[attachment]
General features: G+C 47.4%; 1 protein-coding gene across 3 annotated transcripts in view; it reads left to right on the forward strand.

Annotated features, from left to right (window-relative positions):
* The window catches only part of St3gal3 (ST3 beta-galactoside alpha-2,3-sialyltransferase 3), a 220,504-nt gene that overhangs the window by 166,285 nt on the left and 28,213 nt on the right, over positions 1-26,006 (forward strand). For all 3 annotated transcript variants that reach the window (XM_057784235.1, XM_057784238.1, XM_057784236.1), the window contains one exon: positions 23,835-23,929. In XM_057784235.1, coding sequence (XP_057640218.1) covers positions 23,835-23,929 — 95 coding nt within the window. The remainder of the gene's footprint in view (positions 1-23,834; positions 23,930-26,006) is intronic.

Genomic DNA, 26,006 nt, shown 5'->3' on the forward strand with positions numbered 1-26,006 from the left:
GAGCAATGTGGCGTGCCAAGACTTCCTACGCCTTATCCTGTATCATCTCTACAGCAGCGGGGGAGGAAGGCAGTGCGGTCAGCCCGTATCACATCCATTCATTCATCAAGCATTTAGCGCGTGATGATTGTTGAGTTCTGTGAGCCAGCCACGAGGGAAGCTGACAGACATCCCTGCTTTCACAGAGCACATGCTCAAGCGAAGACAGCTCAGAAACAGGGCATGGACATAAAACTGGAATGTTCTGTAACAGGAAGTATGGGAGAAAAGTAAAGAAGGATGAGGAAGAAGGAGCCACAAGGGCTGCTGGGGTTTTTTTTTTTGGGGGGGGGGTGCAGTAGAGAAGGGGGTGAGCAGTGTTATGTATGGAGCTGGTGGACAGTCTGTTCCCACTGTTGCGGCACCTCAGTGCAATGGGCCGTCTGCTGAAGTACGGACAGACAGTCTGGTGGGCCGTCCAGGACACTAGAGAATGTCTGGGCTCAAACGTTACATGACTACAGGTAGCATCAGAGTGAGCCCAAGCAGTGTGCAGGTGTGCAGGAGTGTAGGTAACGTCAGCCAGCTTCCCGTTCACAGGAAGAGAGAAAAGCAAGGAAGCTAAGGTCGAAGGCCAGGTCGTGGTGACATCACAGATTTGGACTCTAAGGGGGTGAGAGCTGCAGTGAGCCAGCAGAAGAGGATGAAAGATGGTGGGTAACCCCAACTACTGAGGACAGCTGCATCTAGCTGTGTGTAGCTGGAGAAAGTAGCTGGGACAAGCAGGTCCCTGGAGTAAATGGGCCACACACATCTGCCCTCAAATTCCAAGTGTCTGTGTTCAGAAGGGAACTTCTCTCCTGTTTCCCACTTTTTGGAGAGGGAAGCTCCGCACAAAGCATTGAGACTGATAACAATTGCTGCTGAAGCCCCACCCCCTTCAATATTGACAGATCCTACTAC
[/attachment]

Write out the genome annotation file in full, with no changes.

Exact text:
General features: G+C 47.4%; 1 protein-coding gene across 3 annotated transcripts in view; it reads left to right on the forward strand.

Annotated features, from left to right (window-relative positions):
* The window catches only part of St3gal3 (ST3 beta-galactoside alpha-2,3-sialyltransferase 3), a 220,504-nt gene that overhangs the window by 166,285 nt on the left and 28,213 nt on the right, over positions 1-26,006 (forward strand). For all 3 annotated transcript variants that reach the window (XM_057784235.1, XM_057784238.1, XM_057784236.1), the window contains one exon: positions 23,835-23,929. In XM_057784235.1, coding sequence (XP_057640218.1) covers positions 23,835-23,929 — 95 coding nt within the window. The remainder of the gene's footprint in view (positions 1-23,834; positions 23,930-26,006) is intronic.

Genomic DNA, 26,006 nt, shown 5'->3' on the forward strand with positions numbered 1-26,006 from the left:
GAGCAATGTGGCGTGCCAAGACTTCCTACGCCTTATCCTGTATCATCTCTACAGCAGCGGGGGAGGAAGGCAGTGCGGTCAGCCCGTATCACATCCATTCATTCATCAAGCATTTAGCGCGTGATGATTGTTGAGTTCTGTGAGCCAGCCACGAGGGAAGCTGACAGACATCCCTGCTTTCACAGAGCACATGCTCAAGCGAAGACAGCTCAGAAACAGGGCATGGACATAAAACTGGAATGTTCTGTAACAGGAAGTATGGGAGAAAAGTAAAGAAGGATGAGGAAGAAGGAGCCACAAGGGCTGCTGGGGTTTTTTTTTTTGGGGGGGGGGTGCAGTAGAGAAGGGGGTGAGCAGTGTTATGTATGGAGCTGGTGGACAGTCTGTTCCCACTGTTGCGGCACCTCAGTGCAATGGGCCGTCTGCTGAAGTACGGACAGACAGTCTGGTGGGCCGTCCAGGACACTAGAGAATGTCTGGGCTCAAACGTTACATGACTACAGGTAGCATCAGAGTGAGCCCAAGCAGTGTGCAGGTGTGCAGGAGTGTAGGTAACGTCAGCCAGCTTCCCGTTCACAGGAAGAGAGAAAAGCAAGGAAGCTAAGGTCGAAGGCCAGGTCGTGGTGACATCACAGATTTGGACTCTAAGGGGGTGAGAGCTGCAGTGAGCCAGCAGAAGAGGATGAAAGATGGTGGGTAACCCCAACTACTGAGGACAGCTGCATCTAGCTGTGTGTAGCTGGAGAAAGTAGCTGGGACAAGCAGGTCCCTGGAGTAAATGGGCCACACACATCTGCCCTCAAATTCCAAGTGTCTGTGTTCAGAAGGGAACTTCTCTCCTGTTTCCCACTTTTTGGAGAGGGAAGCTCCGCACAAAGCATTGAGACTGATAACAATTGCTGCTGAAGCCCCACCCCCTTCAATATTGACAGATCCTACTAC